It’s always satisfying, not only to see a project completed, but to celebrate the progression of an idea – from initial spark through to finished work. And in this case I’m celebrating the completion of the artwork
I once bought the perfect artist’s sketch book – with a black leather-look cover and wonderful thick, acid-free pages. But when I unwrapped it and set it carefully on my art desk it would not work. Every time I opened the book blank pages stared at me – expressionless and fixedly white – until I closed its cover and placed it neatly on my shelf. There it observed life for a year or two, while I sketched happily on any other paper. Only when its spell had faded somewhat, did I open it again. Even then, I had to coax it into action by beginning journal style. On the first blank page, I washi-taped a smudged 2b thumbnail sketch (something I’d prepared earlier) on a ripped-edge scrap of lined foolscap. On the second blank page I taped a post-it note drawing of a smiling face. By the third page my drawings had escaped the additional scraps and sticky-notes – spreading outwards over the pages of that sketch book. Perhaps the hurdle was my conditioned love of …
Today, photos of two pencil drawings. Each with a different purpose – each a step towards print ready, finished art for a children’s literature poem – at different stages of my illustration process. The first photograph depicts a thumbnail sketch – combining layout and my initial spark of a visual idea. Here I’m focussing on the position of elements – the illustrative content and the text for a single page layout – both are intertwined. For the illustrations on the page, I’m focussing on characters and what they are doing – suggesting facial expressions – and any other important visual items. Often, I’ll highlight what I consider important elements with clarifying arrows and notes, because my ideas sketches are quick – mostly a reminder to myself – simply getting the idea down on paper. The second photograph also depicts the child from the thumbnail sketch in the first photo. Design and position on the paper are not important – here I’m focussing on rendering the child and reliant on reference pictures I have in my own photographic library. I shoot a lot of photos – subjects, people, animals, landscapes, …
On Summer holidays, during time spent without wi-fi – in contrast to bay window views of a windswept coastline with dolphins in the waves beyond the dunes – I found myself cat watching. A ball of contentment, my feline host made it clear that chair sitting (on velvet upholstery) was her everyday super power – and who could argue? Instead, I chose one of half a dozen vinyl perches. Then lulled by sounds of the sea, the cry of gulls and purring – I started to sketch. So, what is a sketch? Using my own super powers of observation, I picked up a ballpoint pen and began with those closed eyes and an amazing number of whiskers – referencing them and her nose. I positioned her ears; sketched the shape of her cheeks which lead to her tail tucked-in under her chin, there with her paws. After that, another flurry of light pen lines to suggest her overall shape, and I was back where I’d started. But it doesn’t end there! When does a sketch become a …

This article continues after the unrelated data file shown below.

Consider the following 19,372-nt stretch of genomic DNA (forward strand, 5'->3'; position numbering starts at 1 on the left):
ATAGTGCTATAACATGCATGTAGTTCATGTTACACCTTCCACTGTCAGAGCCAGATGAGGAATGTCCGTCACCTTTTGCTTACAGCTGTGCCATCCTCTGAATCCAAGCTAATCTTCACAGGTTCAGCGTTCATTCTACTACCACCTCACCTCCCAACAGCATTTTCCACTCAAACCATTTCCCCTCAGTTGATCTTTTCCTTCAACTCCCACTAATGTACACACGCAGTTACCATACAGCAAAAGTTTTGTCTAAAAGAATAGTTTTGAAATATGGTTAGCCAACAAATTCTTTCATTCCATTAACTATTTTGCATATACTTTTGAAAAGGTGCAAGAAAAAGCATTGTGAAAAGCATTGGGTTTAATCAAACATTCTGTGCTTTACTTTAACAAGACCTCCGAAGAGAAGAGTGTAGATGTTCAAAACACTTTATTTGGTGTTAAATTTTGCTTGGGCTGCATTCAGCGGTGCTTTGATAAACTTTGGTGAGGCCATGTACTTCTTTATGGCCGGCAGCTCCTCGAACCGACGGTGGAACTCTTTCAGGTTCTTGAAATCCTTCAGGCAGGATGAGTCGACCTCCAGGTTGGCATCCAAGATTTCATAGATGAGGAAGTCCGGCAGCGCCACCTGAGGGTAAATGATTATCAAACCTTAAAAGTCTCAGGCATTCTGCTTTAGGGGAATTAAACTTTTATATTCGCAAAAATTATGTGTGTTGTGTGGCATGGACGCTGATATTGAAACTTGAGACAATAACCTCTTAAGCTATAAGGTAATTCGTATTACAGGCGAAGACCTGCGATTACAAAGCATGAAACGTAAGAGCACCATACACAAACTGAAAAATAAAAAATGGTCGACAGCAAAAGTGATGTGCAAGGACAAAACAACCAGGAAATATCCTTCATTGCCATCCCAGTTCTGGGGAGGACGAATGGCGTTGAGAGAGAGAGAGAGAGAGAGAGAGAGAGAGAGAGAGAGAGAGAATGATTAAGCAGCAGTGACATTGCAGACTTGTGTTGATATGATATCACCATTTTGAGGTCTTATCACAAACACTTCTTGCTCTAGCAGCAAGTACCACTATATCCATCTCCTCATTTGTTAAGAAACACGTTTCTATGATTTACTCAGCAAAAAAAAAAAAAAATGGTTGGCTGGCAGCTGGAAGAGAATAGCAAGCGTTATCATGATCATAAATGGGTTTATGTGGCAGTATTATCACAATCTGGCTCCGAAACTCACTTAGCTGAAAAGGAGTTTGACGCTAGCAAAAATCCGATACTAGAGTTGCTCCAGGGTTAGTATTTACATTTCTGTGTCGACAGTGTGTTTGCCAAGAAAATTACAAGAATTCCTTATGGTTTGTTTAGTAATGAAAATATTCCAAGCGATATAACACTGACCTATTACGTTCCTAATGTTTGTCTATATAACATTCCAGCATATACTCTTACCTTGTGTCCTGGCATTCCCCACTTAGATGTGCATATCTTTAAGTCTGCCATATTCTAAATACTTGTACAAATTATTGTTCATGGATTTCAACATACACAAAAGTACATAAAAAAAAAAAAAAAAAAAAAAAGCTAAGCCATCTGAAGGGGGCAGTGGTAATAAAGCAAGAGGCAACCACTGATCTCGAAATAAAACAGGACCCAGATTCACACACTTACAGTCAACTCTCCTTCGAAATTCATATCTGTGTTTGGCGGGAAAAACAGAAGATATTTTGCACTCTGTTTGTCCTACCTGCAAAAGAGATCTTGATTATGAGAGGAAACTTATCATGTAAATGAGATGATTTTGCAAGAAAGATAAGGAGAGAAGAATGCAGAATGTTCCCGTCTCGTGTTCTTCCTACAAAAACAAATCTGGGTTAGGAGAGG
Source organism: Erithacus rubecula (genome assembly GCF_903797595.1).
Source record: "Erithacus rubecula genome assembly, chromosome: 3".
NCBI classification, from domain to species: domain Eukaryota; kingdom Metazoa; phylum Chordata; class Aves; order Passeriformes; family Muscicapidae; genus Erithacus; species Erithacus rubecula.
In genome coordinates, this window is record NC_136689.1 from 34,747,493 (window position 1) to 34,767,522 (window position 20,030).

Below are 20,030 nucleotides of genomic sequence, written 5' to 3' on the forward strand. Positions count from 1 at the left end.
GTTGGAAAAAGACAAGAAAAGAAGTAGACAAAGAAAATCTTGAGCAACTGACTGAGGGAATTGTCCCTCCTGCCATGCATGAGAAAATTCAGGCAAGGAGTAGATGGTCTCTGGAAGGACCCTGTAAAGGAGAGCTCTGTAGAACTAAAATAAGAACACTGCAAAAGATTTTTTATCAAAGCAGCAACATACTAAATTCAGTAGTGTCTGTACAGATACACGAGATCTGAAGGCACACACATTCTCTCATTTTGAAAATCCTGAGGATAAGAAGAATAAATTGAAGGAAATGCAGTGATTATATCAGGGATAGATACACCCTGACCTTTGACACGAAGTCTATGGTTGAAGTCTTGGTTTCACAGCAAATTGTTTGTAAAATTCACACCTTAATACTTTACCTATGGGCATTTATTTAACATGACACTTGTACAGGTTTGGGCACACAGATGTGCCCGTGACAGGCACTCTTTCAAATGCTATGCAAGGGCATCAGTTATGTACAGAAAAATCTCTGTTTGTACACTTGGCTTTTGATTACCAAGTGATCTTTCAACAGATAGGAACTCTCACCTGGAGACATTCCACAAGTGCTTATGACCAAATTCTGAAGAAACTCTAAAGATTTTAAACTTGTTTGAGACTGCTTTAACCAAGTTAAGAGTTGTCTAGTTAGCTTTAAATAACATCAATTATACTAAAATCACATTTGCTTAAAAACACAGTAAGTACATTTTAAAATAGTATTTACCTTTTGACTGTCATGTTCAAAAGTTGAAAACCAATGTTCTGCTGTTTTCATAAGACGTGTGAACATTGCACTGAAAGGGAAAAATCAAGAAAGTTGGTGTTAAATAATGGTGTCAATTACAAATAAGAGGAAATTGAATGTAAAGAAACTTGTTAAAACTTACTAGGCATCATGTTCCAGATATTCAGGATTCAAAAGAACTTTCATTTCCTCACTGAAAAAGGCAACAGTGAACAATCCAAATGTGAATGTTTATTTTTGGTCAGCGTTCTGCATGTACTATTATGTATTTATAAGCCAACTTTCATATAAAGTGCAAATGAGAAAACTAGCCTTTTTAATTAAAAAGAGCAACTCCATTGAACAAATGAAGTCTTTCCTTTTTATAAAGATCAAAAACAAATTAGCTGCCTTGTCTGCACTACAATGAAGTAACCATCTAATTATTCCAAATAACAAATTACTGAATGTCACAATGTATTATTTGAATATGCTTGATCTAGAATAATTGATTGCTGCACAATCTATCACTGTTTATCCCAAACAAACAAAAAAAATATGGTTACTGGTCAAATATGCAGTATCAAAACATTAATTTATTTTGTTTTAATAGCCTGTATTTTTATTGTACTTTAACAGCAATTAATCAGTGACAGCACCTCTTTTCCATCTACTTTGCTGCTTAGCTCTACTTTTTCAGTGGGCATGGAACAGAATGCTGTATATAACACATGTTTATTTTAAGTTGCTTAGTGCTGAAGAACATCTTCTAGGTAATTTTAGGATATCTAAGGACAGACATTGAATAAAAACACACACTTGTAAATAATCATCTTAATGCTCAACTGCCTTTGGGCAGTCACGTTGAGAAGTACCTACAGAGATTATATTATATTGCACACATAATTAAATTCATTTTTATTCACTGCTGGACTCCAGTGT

An illustrator’s tiny tale in words and pictures – rough drawings in pencil, pen and ink.
This week, a sketch and an update on the Tawny Frogmouth nest.
The chicks are loosing their ‘wonder-fluff’ – clouds of white feathers are replaced by an underlay of mottled grey. Dad has given up sitting on the rapidly growing babes.
So why draw birds, or other back yard wildlife you may encounter? This kind of ‘life’ sketching is an exercise in observation – getting to know an unfamiliar subject. It’s a challenge – like the changing light. And like the wind blowing your paper, birds and wildlife move – constantly adjusting your point of view. This kind of drawing requires an amount of simplification – a kind of spontaneous editing of lines before the pen or pencil contacts the page. And the more you practice sketching your subject, the more intuitive simplification becomes. From the outset, you are there to observe – to filter visual information, keeping the important bits because you haven’t time for the rest – to see your subject as a series of shapes and quick lines. And perhaps…if you’re lucky, you may capture a little of it’s essence on paper. ©Annmarie Scott 2016
Often days, I like to sketch with a brush and ink – I’ll repeat the same idea a number of times with a face – to get the expression I’m after. An adjustment to a single brush stroke makes a difference. Below, you’ll see a rough version of one of my cloud girls. The round raindrops are incomplete and the face – mouth, nostrils need some work. ©Annmarie Scott
It began in a coffee shop with a flat white and a thumbnail sketch in a recycled milk carton notebook. She appeared as a vignette.
Here’s a page from my sketch book – a somewhat stylised girl with a watering can. I was playing with a short series of illustrations that required a child actively engaged in a garden. And so, this week – a few questions to think about when character sketching for an illustration. Firstly, what makes a character? Secondly, why draw your character from different points of view? Is it the same character each time? And if so, what makes it the same character? ©Annmarie Scott, 2016 Related reading – Previous Sketch Book Friday Post